Why Hilton finally conceded

UNITE-HERE members at Hilton Hotels in six cities have approved a long-term deal, reports Carl Finamore, a former president of IAM Local Lodge 1781 in California.

HERE Local 2 President Mike Casey talks about an agreement with Hilton, flanked by San Francisco Mayor Ed Lee (far left) and Hilton Union Square GM Michael Dunne (Carl Finamore)HERE Local 2 President Mike Casey talks about an agreement with Hilton, flanked by San Francisco Mayor Ed Lee (far left) and Hilton Union Square GM Michael Dunne (Carl Finamore)

ALL OF us at one time or another had things pounded into our heads so often that ultimately a light bulb goes off. Finally, one or more of our experiences, good or bad, influences our behavior.

This is not new. The esteemed 19th century philosopher Soren Kierkegaard had a penchant for quotable parables and said it this way: "Life can only be understood backwards; but it must be lived forwards."

You might say this is exactly what happened to management at Hilton Hotels, which is owned by the private equity Blackstone Group. After years of strikes, picket lines and boycotts haunting the industry, Hilton decided all the strife was bad for business.

The result is a long-term agreement extending to August 2018 between Hilton and hotel union UNITE HERE. It covers six cities, including San Francisco, Chicago, Boston and Toronto.

"I'm very pleased with the settlement," said Guadalupe Chavez, a room attendant at the Hilton San Francisco Union Square and executive board member of San Francisco's UNITE HERE Local 2. "We are happy to know that our health care and wages are secured for the next five years."

The settlement does indeed provide fully paid medical insurance, no small achievement these days. It also strengthens job security in case of a hotel sale--and in the worst-case scenario, if bankruptcy looms, the union can protect those rights by striking.

Job security and health care were the two most important concerns of Local 2 members, who enthusiastically approved the contract by a 99 percent margin.

In addition, annual compensation increases of 4 percent will be distributed between wages and benefits as decided by the union negotiating committee. This is somewhat unusual for the union, but warranted, according to Local 2 president Mike Casey, "because of the uncertain costs associated with the Affordable Care Act."

In remarks to a March 25 press conference, Hilton general manager Michael Dunne greeted the settlement as a breath of fresh air. "It is good for our hotel, our team members and the city of San Francisco," he said.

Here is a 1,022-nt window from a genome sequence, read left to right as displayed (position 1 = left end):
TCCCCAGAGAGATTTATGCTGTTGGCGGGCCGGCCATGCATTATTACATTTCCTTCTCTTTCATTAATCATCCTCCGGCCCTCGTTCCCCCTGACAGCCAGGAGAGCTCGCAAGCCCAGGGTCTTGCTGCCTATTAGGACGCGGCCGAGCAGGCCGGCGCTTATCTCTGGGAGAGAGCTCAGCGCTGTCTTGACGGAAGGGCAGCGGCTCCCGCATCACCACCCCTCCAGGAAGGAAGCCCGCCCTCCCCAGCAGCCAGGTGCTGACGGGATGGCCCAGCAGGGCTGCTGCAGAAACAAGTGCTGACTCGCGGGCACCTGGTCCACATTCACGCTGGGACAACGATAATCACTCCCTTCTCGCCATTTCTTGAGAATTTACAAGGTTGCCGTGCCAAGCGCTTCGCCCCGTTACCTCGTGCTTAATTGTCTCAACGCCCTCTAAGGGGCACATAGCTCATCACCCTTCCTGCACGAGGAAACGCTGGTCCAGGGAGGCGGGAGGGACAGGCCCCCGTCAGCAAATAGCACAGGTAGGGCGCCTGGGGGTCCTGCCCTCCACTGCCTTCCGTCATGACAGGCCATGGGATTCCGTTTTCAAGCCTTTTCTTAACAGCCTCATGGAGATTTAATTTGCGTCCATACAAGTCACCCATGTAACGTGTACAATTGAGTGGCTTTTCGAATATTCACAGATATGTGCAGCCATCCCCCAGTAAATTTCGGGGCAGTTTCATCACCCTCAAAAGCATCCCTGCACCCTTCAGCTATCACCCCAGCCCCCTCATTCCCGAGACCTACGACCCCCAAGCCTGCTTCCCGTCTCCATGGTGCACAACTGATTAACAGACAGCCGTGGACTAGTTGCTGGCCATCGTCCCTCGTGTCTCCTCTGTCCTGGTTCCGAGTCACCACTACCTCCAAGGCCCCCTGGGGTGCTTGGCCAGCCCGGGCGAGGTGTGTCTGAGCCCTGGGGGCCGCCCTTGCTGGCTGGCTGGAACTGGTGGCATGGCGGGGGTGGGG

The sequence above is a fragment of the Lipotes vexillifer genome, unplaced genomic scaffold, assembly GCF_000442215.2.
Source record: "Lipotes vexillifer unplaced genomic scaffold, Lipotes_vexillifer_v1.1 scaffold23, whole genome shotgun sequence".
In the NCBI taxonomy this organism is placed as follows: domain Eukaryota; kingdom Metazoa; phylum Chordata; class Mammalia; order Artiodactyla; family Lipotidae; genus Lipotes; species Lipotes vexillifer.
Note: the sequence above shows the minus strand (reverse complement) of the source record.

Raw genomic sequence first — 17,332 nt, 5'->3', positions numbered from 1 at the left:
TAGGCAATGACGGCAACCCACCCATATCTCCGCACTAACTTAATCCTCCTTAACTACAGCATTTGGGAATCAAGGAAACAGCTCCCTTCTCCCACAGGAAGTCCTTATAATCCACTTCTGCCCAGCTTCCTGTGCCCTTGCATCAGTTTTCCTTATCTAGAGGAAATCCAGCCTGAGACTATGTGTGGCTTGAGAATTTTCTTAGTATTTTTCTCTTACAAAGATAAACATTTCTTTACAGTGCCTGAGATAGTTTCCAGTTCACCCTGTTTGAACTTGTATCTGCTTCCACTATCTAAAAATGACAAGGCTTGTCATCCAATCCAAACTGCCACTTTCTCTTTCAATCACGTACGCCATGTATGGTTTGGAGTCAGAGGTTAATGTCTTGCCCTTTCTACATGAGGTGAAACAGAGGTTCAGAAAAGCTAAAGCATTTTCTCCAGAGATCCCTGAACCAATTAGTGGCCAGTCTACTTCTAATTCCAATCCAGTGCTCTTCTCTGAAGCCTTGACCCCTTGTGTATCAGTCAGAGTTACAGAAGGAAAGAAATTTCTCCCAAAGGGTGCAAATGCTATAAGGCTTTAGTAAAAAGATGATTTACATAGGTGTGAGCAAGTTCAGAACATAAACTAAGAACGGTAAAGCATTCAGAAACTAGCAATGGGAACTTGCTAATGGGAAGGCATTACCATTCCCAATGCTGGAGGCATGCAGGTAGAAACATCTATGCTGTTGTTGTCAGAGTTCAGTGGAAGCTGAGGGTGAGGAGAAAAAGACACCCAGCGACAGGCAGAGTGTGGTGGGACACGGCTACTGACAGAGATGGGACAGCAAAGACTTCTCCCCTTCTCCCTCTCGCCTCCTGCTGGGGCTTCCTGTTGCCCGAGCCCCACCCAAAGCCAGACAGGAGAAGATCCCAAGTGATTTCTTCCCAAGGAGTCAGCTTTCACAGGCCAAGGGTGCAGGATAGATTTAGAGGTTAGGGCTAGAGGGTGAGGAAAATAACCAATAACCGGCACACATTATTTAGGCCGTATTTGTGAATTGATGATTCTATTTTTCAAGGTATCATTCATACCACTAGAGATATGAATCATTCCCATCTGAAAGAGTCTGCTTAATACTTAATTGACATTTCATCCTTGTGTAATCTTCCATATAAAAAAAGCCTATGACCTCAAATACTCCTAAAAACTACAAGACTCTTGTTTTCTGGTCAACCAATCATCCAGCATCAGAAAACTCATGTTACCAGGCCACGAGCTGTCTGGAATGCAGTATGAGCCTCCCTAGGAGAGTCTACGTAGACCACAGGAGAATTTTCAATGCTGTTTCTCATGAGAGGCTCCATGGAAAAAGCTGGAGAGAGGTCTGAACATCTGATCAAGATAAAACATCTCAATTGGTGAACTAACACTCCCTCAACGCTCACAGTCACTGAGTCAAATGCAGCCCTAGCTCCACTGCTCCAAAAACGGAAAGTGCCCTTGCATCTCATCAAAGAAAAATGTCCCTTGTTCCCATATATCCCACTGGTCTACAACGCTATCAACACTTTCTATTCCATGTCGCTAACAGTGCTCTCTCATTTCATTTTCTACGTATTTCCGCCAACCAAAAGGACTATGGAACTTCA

San Francisco Mayor Ed Lee also chimed in, congratulating Dunne and Casey for "setting a standard for our city's hotel industry, keeping San Francisco's economy vital and supporting working families in the Bay Area."

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IT'S SAFE to say both were very relieved that there will be a break from marches, rallies and boycotts for the next five years, at least at the Hilton. But the union is not sitting still. The Hilton contract is now the standard. "Over the coming weeks and months, we will begin talks with the rest of the union employers and hope to quickly reach the same agreement," Local 2 spokeswoman Julia Wong told me.

Now what?

Room attendant Guadalupe summed up Local 2's stance at the press conference by saying, "We are now ready to realize our vision to organize other hotel workers because they have a right to these same benefits."

With Mayor Lee and general manager Dunne looking on, a message was sent to both union and nonunion hotels in the area. It was stressed again and again by Local 2 members.

"We are ready to stand with others to make our union stronger," said a Hilton doorman with 22 years experience. A housekeeper with 14 years added, "We can now take the time to organize to make us stronger."

It is clear that members have been prepared to launch a massive organizing drive now that they have a won a five-year contract. And there are plenty to choose from with tens of thousands of nonunion hotel workers in Northern California lacking affordable family health care, pensions and living wages.

"By settling contracts early with union employers like Hilton," Wong emphasized to me, "we hope to have a clear path to embark on organizing, starting with our current fights for nonunion workers at Hyatt [with the worst safety and employee relations' record of them all] and HEI."

To improve conditions in the hotel industry, we must reach out to both union and nonunion workers, the union says. And they are doing just that.

In early April, hundreds of San Francisco hotel workers will engage in a week of action against Hyatt, with pickets at the Grand Hyatt Union Square, Hyatt Fisherman's Wharf and Hyatt Regency Santa Clara.

So while Hilton management can now sigh with relief for the next five years, those taking the Hyatt route--or "low road," as Casey describes it--don't seem to be in for relief any time soon.